Oh, that’s great. Now self storage is a very interesting asset class and there’s a lot of buzz now or around like multifamily investing, which has been over the last several years. Why self storage instead of residential multifamily investing? Like what are the advantages that you find with it? And I imagine you’ve done both.

Scott:
Yeah. My career began in the multifamily arena. So the, my master’s thesis was a 400 unit mixed use development. And I was also in charge of converting apartments into condos and also running different apartment buildings and I’ve, I’ve owned apartment buildings. And so the, my whole background is on the residential side. But, you know, in the, when you say that this last few years, that multi-family has been popular, it’s really been since the crash away, Oh nine, where, you know, that was the only vehicle that banks were lending on was a multifamily. And so we saw such great cap compression at that point in time, it became incredibly competitive. And I had a client that wanted me to find them a distressed self storage during that period of time. And I couldn’t find it. And that’s when I began researching and investigating self storage. And, I told them that, you know, development is always the way in which to make substantial amount of money in real estate. You can buy distressed assets that you can make them improve them. You can make them well, you can get good performing assets out of it, but to generate real income or wealth is through development. And that’s how I began getting involved with it because we, we were gonna acquire a building for a tenant, a client, and he was going to be on the building and be the tenant and we couldn’t get the zoning for it. And so I reached out to my, my real estate class client and said, Hey, would this building might be perfect for self-storage if you’re going to convert it, come take a look at it. And he brought through his team and they assessed it and said, yeah, this is a perfect building for a conversion. We just don’t have anyone to do it. So I, you know, I raised my aunt said we can do it. And that’s how I got involved in self storage. But to answer your question, what do I like about it better? It’s a lot more predictable. It’s a, it’s a number space. It’s demographically based. It’s very predictable model. And on top of that, it’s a fraction of the cost basis. So I can get like 800 units for 10% of the cost. If I were going to have multi-family and my operational expenses are lower. I don’t get the calls in the middle of the night. So it’s, it’s apartments without tenants and without toilets and sinks. And so I don’t have to worry about the same sort of things I do with multi-family.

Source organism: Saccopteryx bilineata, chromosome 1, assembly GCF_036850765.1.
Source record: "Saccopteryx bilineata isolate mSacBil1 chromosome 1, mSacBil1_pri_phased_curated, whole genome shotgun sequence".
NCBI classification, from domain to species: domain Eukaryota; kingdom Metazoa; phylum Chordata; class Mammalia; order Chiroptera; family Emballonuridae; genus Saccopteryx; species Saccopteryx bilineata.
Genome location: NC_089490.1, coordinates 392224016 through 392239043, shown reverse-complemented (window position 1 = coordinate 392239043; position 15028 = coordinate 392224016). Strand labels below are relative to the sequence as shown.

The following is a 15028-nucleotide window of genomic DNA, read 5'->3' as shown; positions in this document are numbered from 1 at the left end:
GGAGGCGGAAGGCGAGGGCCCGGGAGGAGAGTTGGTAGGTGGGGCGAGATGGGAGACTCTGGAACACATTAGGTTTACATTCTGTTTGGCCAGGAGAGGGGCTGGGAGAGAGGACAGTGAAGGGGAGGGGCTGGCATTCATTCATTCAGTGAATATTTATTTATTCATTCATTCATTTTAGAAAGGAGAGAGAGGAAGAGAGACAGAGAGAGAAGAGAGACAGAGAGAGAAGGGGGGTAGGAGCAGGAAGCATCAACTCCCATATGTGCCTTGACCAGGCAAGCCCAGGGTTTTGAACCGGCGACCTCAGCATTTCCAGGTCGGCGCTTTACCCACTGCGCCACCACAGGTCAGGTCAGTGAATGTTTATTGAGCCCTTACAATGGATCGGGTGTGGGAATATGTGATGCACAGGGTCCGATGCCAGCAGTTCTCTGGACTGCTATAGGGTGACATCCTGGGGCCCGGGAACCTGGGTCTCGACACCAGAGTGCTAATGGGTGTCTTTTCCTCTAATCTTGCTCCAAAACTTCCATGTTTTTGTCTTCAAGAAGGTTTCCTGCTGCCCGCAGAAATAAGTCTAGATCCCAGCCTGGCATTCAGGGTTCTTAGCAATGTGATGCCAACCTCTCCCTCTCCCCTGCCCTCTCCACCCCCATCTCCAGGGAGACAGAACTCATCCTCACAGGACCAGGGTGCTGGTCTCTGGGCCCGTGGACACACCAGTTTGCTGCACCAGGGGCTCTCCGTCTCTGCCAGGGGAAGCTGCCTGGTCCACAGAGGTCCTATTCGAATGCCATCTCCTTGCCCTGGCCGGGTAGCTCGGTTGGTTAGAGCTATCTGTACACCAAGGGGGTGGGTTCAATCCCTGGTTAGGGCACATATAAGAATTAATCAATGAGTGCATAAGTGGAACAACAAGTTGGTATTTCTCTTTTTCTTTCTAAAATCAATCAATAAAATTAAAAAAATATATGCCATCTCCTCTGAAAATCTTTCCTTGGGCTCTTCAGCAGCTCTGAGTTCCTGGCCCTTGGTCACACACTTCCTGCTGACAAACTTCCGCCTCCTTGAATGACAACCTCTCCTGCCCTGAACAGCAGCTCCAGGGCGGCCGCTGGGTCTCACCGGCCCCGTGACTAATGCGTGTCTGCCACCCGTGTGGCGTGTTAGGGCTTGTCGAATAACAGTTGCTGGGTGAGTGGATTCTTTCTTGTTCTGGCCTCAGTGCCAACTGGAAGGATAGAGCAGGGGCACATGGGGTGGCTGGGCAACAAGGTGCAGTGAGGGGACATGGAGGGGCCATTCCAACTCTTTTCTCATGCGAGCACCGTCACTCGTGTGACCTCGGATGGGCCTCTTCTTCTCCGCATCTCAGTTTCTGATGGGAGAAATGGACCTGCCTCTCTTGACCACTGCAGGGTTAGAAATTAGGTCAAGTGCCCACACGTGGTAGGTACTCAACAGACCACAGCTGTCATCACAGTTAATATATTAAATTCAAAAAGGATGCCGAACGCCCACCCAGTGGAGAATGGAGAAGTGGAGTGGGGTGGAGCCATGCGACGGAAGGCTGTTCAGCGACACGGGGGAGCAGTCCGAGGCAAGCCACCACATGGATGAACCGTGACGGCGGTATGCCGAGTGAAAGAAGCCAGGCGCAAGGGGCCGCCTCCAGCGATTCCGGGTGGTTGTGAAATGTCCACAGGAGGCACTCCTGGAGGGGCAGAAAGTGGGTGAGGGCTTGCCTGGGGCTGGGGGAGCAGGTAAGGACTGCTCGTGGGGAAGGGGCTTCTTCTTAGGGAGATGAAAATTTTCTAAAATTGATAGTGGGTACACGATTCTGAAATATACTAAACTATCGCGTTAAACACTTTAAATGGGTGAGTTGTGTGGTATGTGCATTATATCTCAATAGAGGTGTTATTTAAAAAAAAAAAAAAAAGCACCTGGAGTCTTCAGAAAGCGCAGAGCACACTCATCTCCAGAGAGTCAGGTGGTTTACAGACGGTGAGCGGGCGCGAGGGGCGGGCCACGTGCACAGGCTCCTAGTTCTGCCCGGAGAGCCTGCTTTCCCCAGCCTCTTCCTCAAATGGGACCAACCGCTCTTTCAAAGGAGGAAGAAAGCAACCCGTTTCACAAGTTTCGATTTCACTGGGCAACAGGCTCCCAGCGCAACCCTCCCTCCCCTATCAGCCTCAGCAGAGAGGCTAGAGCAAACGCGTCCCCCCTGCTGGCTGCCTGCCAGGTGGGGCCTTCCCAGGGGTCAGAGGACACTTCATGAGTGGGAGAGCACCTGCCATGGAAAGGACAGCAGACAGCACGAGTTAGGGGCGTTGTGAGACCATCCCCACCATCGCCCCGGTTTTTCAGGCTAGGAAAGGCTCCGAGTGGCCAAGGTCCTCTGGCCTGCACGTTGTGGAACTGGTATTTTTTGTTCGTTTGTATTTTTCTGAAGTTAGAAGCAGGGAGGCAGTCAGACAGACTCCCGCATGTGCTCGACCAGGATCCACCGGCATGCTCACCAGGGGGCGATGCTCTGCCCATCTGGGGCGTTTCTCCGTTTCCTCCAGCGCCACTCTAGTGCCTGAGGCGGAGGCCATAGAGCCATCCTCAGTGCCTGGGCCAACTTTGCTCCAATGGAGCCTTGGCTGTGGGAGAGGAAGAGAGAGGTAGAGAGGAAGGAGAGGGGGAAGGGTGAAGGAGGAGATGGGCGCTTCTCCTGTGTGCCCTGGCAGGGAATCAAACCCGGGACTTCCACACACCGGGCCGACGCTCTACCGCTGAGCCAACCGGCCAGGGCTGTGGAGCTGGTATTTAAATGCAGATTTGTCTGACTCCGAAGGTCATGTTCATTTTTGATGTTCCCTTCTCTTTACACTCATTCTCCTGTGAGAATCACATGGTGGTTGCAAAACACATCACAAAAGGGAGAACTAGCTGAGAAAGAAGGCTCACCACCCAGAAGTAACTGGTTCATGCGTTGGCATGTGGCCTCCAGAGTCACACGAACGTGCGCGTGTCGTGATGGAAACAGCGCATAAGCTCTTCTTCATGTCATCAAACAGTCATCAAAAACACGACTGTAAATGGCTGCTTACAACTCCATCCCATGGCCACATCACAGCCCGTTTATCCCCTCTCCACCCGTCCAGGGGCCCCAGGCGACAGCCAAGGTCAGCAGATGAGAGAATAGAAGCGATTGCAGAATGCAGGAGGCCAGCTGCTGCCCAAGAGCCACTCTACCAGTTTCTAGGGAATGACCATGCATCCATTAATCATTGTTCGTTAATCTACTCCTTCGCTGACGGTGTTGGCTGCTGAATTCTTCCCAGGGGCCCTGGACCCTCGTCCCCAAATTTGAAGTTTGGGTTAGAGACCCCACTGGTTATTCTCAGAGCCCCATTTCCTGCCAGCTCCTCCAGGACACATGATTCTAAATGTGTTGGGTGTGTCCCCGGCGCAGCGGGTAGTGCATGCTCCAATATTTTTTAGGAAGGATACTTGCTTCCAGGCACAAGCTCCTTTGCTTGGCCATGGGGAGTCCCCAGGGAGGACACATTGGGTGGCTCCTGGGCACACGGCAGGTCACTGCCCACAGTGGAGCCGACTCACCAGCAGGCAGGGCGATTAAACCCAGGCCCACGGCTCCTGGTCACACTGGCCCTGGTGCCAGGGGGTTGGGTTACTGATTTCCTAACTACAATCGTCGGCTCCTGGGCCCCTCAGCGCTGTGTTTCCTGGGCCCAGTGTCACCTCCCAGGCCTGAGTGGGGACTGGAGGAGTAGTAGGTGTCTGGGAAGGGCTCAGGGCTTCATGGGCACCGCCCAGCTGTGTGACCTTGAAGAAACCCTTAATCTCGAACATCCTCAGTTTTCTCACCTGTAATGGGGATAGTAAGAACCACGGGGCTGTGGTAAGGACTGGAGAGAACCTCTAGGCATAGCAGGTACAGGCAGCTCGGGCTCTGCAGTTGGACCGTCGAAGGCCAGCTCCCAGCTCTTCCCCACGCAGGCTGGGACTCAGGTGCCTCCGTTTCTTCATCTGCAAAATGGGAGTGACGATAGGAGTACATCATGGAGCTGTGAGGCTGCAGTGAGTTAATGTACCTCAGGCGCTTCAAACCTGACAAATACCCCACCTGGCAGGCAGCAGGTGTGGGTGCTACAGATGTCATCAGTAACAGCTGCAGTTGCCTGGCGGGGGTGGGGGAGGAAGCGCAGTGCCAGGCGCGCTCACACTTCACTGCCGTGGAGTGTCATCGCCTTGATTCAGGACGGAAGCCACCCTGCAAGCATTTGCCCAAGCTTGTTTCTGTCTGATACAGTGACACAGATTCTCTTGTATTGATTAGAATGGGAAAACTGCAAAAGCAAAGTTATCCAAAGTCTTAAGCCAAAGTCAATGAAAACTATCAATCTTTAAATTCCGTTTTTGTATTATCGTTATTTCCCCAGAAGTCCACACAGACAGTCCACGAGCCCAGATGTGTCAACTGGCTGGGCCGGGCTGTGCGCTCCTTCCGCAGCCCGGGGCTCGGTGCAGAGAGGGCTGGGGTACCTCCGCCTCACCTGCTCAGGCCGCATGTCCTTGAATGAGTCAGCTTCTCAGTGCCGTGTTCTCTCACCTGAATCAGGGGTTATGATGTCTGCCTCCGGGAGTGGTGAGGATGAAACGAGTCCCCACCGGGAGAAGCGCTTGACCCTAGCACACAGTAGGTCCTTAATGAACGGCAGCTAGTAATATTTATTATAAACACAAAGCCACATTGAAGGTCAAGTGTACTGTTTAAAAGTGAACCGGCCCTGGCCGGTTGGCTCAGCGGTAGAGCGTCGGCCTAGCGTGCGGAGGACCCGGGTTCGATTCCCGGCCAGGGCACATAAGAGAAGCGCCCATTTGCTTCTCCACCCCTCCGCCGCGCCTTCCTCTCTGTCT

Charles:
So you have a little bit of a different strategy that I’ve seen from other, a self storage invest syndication firms and your firm purchases, undervalued warehouse space, and converts into self storage facilities. Can you explain your process for identifying, converting and managing those assets?

Scott: